Now more than a week after Election Day, Clinton’s loss (and Democrats, more generally) is coming into clearer focus…
While the failure of an organization the size of the Clinton campaign is naturally multifaceted and complex, the Huffington Post’s Sam Stein wrote a piece that focuses on some of the campaign’s more surprising failures: Michigan and Wisconsin.
In Michigan alone, a senior battleground state operative told HuffPost that the state party and local officials were running at roughly one-tenth the paid canvasser capacity that Sen. John Kerry (D-Mass.) had when he ran for president in 2004. Desperate for more human capital, the state party and local officials ended up raising $300,000 themselves to pay 500 people to help canvass in the election’s closing weeks. By that point, however, they were operating in the dark. One organizer said that in a precinct in Flint, they were sent to a burned down trailer park. No one had taken it off the list of places to visit because no one had been there until the final weekend. Clinton lost the state by 12,000 votes.
A similar situation unfolded in Wisconsin. According to several operatives there, the campaign’s state office and local officials scrambled to raise nearly $1 million for efforts to get out the vote in the closing weeks. Brooklyn headquarters had balked at funding it themselves, arguing that the state already had a decent-sized footprint because of the labor-backed super PAC For Our Future and pointing out that Clinton had never trailed in a single poll in Wisconsin.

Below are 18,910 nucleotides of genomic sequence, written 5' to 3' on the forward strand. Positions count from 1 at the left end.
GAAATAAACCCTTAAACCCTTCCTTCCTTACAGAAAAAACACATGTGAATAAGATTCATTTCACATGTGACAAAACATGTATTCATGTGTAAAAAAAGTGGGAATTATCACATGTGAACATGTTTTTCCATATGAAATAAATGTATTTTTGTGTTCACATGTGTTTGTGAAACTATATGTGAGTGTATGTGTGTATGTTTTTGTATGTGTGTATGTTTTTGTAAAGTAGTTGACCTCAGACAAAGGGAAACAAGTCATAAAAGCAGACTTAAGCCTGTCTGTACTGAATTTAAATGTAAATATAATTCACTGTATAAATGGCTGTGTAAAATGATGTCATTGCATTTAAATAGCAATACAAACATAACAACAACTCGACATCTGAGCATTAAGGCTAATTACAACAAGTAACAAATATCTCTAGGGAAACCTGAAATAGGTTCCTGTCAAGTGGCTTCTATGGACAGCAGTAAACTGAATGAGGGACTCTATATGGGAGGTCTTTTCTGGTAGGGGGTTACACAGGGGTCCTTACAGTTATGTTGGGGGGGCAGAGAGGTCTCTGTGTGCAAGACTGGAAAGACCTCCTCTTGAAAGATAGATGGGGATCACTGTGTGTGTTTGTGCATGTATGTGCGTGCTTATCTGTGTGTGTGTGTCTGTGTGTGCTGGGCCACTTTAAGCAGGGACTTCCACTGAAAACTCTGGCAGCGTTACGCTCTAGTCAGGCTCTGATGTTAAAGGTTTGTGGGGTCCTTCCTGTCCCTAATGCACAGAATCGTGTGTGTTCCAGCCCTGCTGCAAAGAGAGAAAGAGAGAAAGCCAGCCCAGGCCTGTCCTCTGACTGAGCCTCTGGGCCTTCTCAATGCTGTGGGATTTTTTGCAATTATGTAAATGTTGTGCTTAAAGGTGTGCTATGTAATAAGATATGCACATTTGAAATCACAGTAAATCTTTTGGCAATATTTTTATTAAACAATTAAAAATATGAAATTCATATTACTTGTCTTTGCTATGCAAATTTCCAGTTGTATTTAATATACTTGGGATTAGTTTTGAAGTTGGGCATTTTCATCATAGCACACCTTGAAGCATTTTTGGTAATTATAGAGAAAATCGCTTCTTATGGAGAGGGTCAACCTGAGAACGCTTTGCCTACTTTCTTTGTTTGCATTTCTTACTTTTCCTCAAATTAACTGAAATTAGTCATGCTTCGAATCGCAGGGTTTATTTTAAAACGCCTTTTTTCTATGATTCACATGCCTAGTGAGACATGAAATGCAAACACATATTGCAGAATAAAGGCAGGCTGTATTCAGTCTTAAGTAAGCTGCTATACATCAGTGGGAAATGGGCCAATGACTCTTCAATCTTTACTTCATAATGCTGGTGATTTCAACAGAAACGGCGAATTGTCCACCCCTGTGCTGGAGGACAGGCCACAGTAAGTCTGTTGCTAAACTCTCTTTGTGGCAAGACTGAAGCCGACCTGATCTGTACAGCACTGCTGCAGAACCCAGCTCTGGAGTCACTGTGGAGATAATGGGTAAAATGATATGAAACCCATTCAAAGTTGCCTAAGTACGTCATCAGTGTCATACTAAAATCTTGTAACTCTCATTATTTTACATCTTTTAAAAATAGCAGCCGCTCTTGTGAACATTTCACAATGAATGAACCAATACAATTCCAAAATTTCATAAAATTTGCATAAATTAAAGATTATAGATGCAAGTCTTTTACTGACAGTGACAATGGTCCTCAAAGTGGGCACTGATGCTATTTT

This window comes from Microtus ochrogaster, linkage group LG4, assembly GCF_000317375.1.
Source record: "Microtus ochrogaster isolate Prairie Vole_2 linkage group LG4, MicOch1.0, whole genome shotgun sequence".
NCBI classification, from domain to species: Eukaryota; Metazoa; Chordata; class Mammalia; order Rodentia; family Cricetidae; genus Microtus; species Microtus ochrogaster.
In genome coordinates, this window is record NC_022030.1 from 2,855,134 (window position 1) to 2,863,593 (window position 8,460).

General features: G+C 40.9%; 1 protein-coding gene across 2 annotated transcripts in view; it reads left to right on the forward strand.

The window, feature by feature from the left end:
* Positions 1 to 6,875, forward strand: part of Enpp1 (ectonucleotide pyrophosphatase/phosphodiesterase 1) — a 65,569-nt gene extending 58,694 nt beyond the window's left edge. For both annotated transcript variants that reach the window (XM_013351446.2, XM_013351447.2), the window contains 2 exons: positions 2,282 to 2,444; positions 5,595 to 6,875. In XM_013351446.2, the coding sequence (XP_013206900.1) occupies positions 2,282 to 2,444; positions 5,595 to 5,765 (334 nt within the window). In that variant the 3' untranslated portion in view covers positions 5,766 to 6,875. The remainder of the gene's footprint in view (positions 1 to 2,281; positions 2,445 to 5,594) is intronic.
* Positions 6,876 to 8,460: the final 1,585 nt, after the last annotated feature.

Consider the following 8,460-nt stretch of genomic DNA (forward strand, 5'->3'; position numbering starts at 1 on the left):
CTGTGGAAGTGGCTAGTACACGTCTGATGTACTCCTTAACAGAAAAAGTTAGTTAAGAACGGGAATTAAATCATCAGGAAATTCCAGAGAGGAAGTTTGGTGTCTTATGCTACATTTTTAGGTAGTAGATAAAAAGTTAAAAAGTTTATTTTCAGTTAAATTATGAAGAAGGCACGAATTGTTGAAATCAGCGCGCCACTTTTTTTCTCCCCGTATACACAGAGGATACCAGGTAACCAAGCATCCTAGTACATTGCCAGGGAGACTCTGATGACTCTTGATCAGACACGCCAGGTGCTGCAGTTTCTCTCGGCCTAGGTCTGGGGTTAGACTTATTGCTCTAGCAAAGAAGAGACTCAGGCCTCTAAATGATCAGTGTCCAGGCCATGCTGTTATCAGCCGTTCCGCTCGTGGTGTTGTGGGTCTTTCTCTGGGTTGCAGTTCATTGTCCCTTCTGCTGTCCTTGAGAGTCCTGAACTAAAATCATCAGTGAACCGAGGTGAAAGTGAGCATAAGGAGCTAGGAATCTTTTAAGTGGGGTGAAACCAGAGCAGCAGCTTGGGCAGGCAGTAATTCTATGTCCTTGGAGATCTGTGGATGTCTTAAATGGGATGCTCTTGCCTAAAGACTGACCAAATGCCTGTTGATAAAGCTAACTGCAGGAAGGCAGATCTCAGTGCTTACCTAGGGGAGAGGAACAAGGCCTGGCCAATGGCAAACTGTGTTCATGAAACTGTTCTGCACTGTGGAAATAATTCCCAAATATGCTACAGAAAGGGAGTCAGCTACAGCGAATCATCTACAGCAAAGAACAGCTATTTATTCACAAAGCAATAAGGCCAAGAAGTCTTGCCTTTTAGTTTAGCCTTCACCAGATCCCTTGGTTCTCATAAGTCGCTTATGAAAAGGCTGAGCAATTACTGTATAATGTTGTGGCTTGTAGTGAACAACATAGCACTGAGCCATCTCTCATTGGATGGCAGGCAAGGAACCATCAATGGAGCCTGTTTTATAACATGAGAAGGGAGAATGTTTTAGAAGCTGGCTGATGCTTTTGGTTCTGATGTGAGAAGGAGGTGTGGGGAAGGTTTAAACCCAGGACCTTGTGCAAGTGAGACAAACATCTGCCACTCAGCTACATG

In short, the Clinton campaign was a victim of its own neglect: Clinton never visited Wisconsin after the Democratic convention in July. “There are only so many times you can get folks excited about Chelsea Clinton,” one Wisconsin Democrat explained to Stein.
Losing Democratic strongholds like Michigan, Wisconsin and Pennsylvania (plus once-competitive states like Florida, North Carolina, and Ohio) has triggered an identity crisis among some Democrats.
Yahoo News’ Matt Bai explains that 12 years ago, Democrats faced a similar predicament and decided investments in campaign “infrastructure” is what was needed. Millions of dollars later, groups like the Center for American Progress, Media Matters, and Catalist helped Democrats establish parity with Republicans.
The problem? Democrats operated under the assumption that Obama was a typical Democrat whose electoral math was the party’s math. Not so, says Bai.
An analysis by The Hill newspaper found that while Clinton actually performed better than Obama in the most densely populated counties of states like Pennsylvania and Michigan, she trailed him by much larger margins in the all-white rural areas, which sealed her defeat.
Why? Because she never so much as looked in their direction.
Again and again, reports reiterate the fact that while Clinton used her party’s massive infrastructure, she did so shortsightedly. By not appealing at all to rural voters (as Bill Clinton said she should) or even to voters in states she believed she had locked down, she and her team miscalculated the mood of the electorate.
And in so doing, they cost Clinton the presidency.
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